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Since many tend to reserve purchasing sparkling wine for special occasions such as New Year’s Eve, birthdays and anniversaries, it’s no wonder that, to most, the world of fizz is a jumble of confusing terms and a seemingly endless selection. So what exactly is sparkling wine and how does it get those bubbles? Why are there so many names? Why can’t we just call it all Champagne? Fear not! Temper your effervescence, because this guide is here to make sense of this fermenting muddle.

There seems to be endless synonyms for this drink that rarely gets called its proper name. Champagne is a term thrown about carelessly to mean anything with bubbles, from Baby Duck to Prosecco to that de-alcoholized substance (much to the chagrin of the French). To help us make sense of the world of bubbles, and to distinguish its various incarnations, let’s talk first about how it’s made. Why? Well, it not only affects what it is called, but also its level of quality.

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How it’s made

  1. Traditional method: Secondary fermentation (which gives the bubbles) happens in bottle. Champagne, Franciacorta and Cava use this method along with various non-European examples that make it known on the label.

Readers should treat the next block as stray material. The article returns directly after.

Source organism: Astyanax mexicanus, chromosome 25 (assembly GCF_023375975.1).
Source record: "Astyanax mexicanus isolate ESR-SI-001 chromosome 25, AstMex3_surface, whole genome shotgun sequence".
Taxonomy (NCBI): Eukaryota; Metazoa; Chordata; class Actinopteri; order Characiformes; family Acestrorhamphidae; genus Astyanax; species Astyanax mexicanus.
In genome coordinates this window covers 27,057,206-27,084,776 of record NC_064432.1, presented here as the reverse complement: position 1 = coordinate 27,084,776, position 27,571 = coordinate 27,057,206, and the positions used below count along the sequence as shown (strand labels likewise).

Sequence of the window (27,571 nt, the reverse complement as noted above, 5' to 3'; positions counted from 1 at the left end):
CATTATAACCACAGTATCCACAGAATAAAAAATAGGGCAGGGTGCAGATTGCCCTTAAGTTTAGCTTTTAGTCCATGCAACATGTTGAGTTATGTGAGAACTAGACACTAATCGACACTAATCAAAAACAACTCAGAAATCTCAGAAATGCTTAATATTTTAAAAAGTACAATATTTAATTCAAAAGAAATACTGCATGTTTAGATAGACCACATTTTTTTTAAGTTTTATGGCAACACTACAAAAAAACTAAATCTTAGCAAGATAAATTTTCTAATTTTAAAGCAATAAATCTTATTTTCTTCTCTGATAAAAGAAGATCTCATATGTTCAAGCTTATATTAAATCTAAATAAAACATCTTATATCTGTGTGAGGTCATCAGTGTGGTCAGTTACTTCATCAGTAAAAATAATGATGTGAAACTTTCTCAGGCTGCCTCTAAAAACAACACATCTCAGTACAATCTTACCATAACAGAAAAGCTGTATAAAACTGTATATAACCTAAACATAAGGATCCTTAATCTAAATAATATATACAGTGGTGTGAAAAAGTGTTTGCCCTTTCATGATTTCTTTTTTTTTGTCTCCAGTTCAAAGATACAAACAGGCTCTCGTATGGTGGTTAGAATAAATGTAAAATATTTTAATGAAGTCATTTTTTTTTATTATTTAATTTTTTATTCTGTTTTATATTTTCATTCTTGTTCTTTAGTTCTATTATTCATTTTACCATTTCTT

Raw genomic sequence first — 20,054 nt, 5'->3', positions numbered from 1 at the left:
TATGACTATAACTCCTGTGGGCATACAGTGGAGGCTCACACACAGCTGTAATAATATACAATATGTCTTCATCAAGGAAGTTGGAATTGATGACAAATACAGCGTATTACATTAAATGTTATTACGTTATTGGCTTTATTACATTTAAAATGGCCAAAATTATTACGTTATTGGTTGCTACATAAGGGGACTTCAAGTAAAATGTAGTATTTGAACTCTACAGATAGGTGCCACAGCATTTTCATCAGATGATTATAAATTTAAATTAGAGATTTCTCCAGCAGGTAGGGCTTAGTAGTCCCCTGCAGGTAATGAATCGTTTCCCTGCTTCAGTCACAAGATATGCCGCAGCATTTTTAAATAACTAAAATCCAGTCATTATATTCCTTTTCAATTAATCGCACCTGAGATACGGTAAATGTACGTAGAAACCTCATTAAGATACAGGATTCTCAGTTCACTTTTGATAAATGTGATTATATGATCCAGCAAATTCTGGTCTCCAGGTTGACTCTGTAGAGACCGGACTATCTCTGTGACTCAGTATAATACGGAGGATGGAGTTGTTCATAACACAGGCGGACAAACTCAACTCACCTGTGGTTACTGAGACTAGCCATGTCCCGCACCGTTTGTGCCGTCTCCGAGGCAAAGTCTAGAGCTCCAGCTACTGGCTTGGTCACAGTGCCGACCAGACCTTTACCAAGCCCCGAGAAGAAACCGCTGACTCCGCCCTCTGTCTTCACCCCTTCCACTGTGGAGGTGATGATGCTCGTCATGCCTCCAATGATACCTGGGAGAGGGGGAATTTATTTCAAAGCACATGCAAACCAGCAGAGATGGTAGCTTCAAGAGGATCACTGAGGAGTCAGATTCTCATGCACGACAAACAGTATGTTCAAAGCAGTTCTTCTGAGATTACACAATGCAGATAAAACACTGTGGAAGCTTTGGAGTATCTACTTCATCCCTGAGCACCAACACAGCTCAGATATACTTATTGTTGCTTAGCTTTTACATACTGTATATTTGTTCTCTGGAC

2. Tank method: Secondary fermentation happens in tank. Prosecco and Asti Spumante use this method. Also called “Charmat Method.”
  3. Injection method: The finished wine is injected with carbon dioxide. It’s a very simple method that yields a less complex and polished wine, but hey, it’s cheap!

Traditionally produced wines have the most complex production and yield the highest quality. It’s distilled into four simple steps:

  1. Primary Fermentation: Most often, the grapes to produce sparkling wine are picked early for optimum acidity levels (the less ripe, the higher the acids). The juice is then fermented (sugar converted to alcohol with yeast) as a still wine.
  2. Secondary Fermentation: This is where the bubbles come in to play. To re-start the process, the still wine is topped up with a “liqueur de tirage,” a combination of yeast and sugary juice and capped while that sugar is fermented. As the wine ferments, the CO2 (a bi-product of fermentation) is trapped in the liquid.
  3. After spending some time capped with its lees (yeast sediment) for increased complexity and body, it undergoes a “riddling” process that gently moves the sediment into the neck of the bottle. Traditionally, this was achieved with small hands, turning the slanted bottles a notch every day. Now this process is mechanized using “gyropalattes” (which sounds like the name of a terrifying race of Transformer robot)
  4. Disgorgement: Pop goes the crown cap! But carefully, in order to preserve as much of the liquid as possible. The neck of the bottle is quickly frozen so that when the cap is removed, the sediment is ejected from the bottle. Before it is corked, a “dosage” of sweet liquid is given to the wine based on the level of sweetness intended by the producer.

So, that’s how it’s made. But you still need to know the terminology. Here are 23 New Year’s Eve-worthy bottles, from Champagne to Cava to Crémant to ‘Sparkling.’